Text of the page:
I'm working on an ecommerce site following Helix principles.

Is it OK to store product data on (or under) the product page items?

The project layer page template could inherit a data template from a feature module.

 - Home
  - Products
   - Product XYX
    - Local Content
     - Product Data (could do this, or make product page inherit this item's template)


  • Simple IA and easy for content editors to manage


  • Product pages can grow quite large with many fields
  • Restricted to using a 1:1 relationship between products and pages. (difficult to show same product in two different places).

Another other approach is for product pages to reference items under a separate branch of the tree e.g. a data folder.

 - Home
  - Products
   - Product XYZ (links to Data/Products/Product XYZ)
 - Data
  - Products
   - Product XYZ


  • Easy to share product data between different pages


  • Harder for content editors to manage. New product, means new page item and new data item plus needing to establish link between the two.

To summarise my question:

Is it within Helix principles to have product data on product page items?

Are there other benefits or drawbacks of these approaches I need to consider?

1 Answer 1


This is a similar discussion I've been considering on something we are currently building. Typically another scenario is adding data directly to the Product item for them to configure and then you would pull using the context item. Although in that approach you would also still want a datasource reference, so that things could be personalized or A/B tested etc.

Which approach you end up taking depends on a lot of factors and doesn't necessarily relate to a good question on Stack Exchange because its opinion based. However that's not exactly what you asked. So the question is can you add product data to product page item (I'm assuming you mean a page type template called product page). Absolutely, but not directly. You should define interface templates (which are defined in the foundation/feature layer) which then your page type templates would inherit from.

Also if you went with your first approach where you have datasources that are specific to a product, then there again you would define a datasource template (at the project layer only) and optionally you could also define folder templates (any layer) to organize your datasource templates. Those datasource templates just like page type templates wouldn't contain any fields directly, but instead inherit from interface templates which would be defined in the various modules in helix based on their functionality.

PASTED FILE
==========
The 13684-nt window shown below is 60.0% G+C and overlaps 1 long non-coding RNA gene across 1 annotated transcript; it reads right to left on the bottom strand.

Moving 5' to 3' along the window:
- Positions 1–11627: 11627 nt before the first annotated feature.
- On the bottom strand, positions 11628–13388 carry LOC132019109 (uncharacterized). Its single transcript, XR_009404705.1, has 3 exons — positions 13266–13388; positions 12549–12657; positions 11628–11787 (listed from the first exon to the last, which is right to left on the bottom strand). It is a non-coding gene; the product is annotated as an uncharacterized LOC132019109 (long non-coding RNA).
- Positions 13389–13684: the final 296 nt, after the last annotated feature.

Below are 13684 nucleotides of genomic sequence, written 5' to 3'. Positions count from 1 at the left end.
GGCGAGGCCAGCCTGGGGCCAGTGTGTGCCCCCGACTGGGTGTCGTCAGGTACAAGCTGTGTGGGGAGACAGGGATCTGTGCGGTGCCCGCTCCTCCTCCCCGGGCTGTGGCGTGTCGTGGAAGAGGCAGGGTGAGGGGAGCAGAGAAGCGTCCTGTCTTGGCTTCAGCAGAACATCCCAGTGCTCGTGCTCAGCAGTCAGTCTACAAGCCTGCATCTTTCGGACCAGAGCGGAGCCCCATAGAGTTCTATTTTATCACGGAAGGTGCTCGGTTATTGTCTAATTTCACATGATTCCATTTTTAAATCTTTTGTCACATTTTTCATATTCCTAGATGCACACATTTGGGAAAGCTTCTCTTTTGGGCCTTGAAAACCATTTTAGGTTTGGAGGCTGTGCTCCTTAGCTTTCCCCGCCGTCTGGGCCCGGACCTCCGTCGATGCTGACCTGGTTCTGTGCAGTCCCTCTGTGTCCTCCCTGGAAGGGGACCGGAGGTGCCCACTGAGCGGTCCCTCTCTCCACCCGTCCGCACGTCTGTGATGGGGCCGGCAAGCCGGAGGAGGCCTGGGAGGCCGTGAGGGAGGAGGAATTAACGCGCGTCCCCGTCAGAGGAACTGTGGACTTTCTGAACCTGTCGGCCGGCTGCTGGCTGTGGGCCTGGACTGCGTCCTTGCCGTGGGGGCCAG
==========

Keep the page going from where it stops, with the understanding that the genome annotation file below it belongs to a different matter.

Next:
The only issues with this approach that I can see, is if you have renderings that might have datasources located in multiple locations, you would either have to customize where it pulls those datasources from or just not specify a datasource location on the rendering.

The second approach you described benefits because you can have one data source shared across multiple renderings. The only issue which you need to decide based on your architecture, is if it even makes sense to do that. Example, a product model number shared across multiple renderings, probably doesn't make much sense. Whereas a Section Title or some form of Ad, very well might make sense. You could always vary and do both approaches as well. Using this approach for the datasources that are shared, and then renderings that are specific to products, to use the local children data source approach.

Also one thing to note, is yes your content tree shouldn't be extremely confusing for content editors, but it should always be logical, so yes it might require editing items in another part of the tree with the content editor, but I wouldn't base this decision just on that. Especially if your content editors are using the experience editor, they wouldn't really know where all of the datasources exist inside of the content tree.

You should follow Helix best practices with template types and how each type inherits or is used in specific places in your solution: http://helix.sitecore.net/principles/templates/template-types.html


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